2018 AV2 is a very small asteroid whose orbit crosses the orbit of Earth. NASA JPL has classified 2018 AV2 as a "Near Earth Asteroid" due to its orbit's proximity to Earth, but it is not considered potentially hazardous because computer simulations have not indicated any imminent likelihood of collision.
2018 AV2 orbits the sun every 382 days (1.04 years), coming as close as 1.00 AU and reaching as far as 1.06 AU from the sun. Based on its brightness and the way it reflects light, 2018 AV2 is probably between 0.03 to 0.14 kilometers in diameter, making it a small to average asteroid, very roughly comparable in size to a school bus.
2018 AV2's orbit is 0.02 AU from Earth's orbit at its closest point. This means that there is a wide berth between this asteroid and Earth at all times.
2018 AV2 has 4 close approaches predicted in the coming decades:
|Date||Distance from Earth (km)||Velocity (km/s)|
|July 10, 2037||6,558,393||0.769|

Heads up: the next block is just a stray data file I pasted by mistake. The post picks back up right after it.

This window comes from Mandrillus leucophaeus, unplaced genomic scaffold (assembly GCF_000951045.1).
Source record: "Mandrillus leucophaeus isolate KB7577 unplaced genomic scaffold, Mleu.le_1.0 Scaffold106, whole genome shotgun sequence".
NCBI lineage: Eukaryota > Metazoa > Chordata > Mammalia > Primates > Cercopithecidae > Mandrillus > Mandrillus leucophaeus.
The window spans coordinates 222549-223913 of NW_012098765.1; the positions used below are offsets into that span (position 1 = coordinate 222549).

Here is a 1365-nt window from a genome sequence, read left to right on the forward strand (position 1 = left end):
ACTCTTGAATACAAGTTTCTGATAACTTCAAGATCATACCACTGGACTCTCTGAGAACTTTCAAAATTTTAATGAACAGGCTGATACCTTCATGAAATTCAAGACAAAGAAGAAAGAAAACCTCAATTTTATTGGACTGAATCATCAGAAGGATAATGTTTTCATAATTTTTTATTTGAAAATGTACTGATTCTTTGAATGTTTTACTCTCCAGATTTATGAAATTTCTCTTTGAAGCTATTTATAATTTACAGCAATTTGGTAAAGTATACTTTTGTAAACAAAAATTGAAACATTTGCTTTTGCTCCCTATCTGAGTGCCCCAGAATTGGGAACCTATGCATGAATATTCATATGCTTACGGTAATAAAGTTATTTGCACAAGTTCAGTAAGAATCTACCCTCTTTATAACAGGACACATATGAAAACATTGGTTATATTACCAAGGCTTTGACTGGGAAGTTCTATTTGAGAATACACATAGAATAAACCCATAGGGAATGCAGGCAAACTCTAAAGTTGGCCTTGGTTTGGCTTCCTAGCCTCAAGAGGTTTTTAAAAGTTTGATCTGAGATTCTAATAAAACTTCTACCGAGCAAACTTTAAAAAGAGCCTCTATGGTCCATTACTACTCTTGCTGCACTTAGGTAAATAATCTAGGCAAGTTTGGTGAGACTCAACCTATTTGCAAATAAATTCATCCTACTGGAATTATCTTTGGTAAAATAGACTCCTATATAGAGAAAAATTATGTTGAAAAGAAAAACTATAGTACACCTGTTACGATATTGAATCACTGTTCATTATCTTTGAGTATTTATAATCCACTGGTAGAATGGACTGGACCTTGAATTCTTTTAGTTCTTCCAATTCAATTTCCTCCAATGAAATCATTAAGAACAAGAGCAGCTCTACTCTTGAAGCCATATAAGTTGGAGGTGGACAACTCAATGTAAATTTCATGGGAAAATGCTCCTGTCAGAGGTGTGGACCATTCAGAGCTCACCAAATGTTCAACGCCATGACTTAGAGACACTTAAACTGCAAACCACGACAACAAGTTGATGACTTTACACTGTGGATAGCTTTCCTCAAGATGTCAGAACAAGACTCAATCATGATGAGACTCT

|April 29, 2057||4,745,870||0.484|
|April 19, 2078||4,508,414||0.452|
|Feb. 5, 2099||5,355,050||0.606|
2018 AV2's orbit is determined by observations dating back to Dec. 12, 2017. It was last officially observed on March 10, 2018. The IAU Minor Planet Center records 102 observations used to determine its orbit.
2018 AV2 can be reached with a journey of 450 days. This trajectory would require a delta-v of 3.905 km/s. To put this into perspective, the delta-v to launch a rocket to Low-Earth Orbit is 9.7 km/s. There are 2,714,570 potential trajectories and launch windows to this asteroid.
See more at the NHATS Mission Trajectories table for 2018 AV2.
The position of 2018 AV2 is indicated by a ◯ pink circle. Note that the object may not be in your current field of view. Use the controls below to adjust position, location, and time.